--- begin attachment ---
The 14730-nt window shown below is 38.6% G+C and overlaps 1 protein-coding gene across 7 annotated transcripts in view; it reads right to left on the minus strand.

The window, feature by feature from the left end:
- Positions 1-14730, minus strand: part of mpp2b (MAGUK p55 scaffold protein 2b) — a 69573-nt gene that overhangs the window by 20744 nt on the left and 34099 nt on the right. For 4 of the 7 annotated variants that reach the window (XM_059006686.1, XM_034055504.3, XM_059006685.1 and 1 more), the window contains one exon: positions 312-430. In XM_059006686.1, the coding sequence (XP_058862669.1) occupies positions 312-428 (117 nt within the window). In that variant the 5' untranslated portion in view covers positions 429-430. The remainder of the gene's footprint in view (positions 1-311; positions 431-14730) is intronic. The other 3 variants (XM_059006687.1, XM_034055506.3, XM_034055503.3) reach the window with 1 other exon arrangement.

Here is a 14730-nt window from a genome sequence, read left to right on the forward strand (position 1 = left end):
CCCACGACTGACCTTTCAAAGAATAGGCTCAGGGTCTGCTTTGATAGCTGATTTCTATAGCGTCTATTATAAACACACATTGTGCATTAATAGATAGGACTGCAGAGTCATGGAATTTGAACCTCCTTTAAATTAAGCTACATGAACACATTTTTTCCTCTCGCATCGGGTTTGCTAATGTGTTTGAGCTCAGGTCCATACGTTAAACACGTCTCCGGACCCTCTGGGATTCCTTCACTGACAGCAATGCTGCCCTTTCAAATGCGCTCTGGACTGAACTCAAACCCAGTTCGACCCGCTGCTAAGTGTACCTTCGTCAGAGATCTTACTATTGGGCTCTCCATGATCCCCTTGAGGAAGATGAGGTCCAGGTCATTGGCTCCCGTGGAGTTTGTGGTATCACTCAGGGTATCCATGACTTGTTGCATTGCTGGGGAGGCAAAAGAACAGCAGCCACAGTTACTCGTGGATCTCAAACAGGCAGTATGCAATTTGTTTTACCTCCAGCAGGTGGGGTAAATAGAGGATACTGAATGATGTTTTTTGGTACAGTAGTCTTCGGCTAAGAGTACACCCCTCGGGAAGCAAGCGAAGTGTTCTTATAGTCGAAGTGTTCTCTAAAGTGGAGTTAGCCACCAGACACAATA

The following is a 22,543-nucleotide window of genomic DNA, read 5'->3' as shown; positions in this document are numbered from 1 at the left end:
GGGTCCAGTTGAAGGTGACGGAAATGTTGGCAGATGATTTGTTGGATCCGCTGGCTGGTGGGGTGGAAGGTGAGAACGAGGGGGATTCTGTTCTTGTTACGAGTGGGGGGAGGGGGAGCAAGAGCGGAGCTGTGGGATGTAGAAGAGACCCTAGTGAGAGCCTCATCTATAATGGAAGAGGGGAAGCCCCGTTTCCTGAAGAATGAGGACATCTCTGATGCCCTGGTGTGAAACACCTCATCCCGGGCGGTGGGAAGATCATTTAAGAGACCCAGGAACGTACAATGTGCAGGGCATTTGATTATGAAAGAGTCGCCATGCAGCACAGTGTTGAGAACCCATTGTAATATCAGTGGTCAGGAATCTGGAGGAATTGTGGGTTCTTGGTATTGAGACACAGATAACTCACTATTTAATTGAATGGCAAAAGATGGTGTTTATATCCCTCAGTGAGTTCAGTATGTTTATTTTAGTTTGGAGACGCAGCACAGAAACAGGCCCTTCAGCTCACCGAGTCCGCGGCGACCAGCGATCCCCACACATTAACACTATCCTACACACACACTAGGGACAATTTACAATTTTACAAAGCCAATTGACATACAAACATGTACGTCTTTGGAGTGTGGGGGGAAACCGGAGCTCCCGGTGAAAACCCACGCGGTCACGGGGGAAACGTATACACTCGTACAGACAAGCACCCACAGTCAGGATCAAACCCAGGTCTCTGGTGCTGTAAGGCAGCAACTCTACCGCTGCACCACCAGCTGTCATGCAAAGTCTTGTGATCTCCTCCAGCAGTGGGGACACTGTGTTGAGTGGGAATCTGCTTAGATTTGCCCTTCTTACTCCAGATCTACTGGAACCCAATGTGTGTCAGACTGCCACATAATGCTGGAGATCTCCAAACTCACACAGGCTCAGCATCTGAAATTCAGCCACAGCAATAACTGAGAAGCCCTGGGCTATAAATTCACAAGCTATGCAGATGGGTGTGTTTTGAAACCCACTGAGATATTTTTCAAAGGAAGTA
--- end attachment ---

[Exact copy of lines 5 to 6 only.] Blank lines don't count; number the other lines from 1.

CCCACGACTGACCTTTCAAAGAATAGGCTCAGGGTCTGCTTTGATAGCTGATTTCTATAGCGTCTATTATAAACACACATTGTGCATTAATAGATAGGACTGCAGAGTCATGGAATTTGAACCTCCTTTAAATTAAGCTACATGAACACATTTTTTCCTCTCGCATCGGGTTTGCTAATGTGTTTGAGCTCAGGTCCATACGTTAAACACGTCTCCGGACCCTCTGGGATTCCTTCACTGACAGCAATGCTGCCCTTTCAAATGCGCTCTGGACTGAACTCAAACCCAGTTCGACCCGCTGCTAAGTGTACCTTCGTCAGAGATCTTACTATTGGGCTCTCCATGATCCCCTTGAGGAAGATGAGGTCCAGGTCATTGGCTCCCGTGGAGTTTGTGGTATCACTCAGGGTATCCATGACTTGTTGCATTGCTGGGGAGGCAAAAGAACAGCAGCCACAGTTACTCGTGGATCTCAAACAGGCAGTATGCAATTTGTTTTACCTCCAGCAGGTGGGGTAAATAGAGGATACTGAATGATGTTTTTTGGTACAGTAGTCTTCGGCTAAGAGTACACCCCTCGGGAAGCAAGCGAAGTGTTCTTATAGTCGAAGTGTTCTCTAAAGTGGAGTTAGCCACCAGACACAATA

The following is a 22,543-nucleotide window of genomic DNA, read 5'->3' as shown; positions in this document are numbered from 1 at the left end: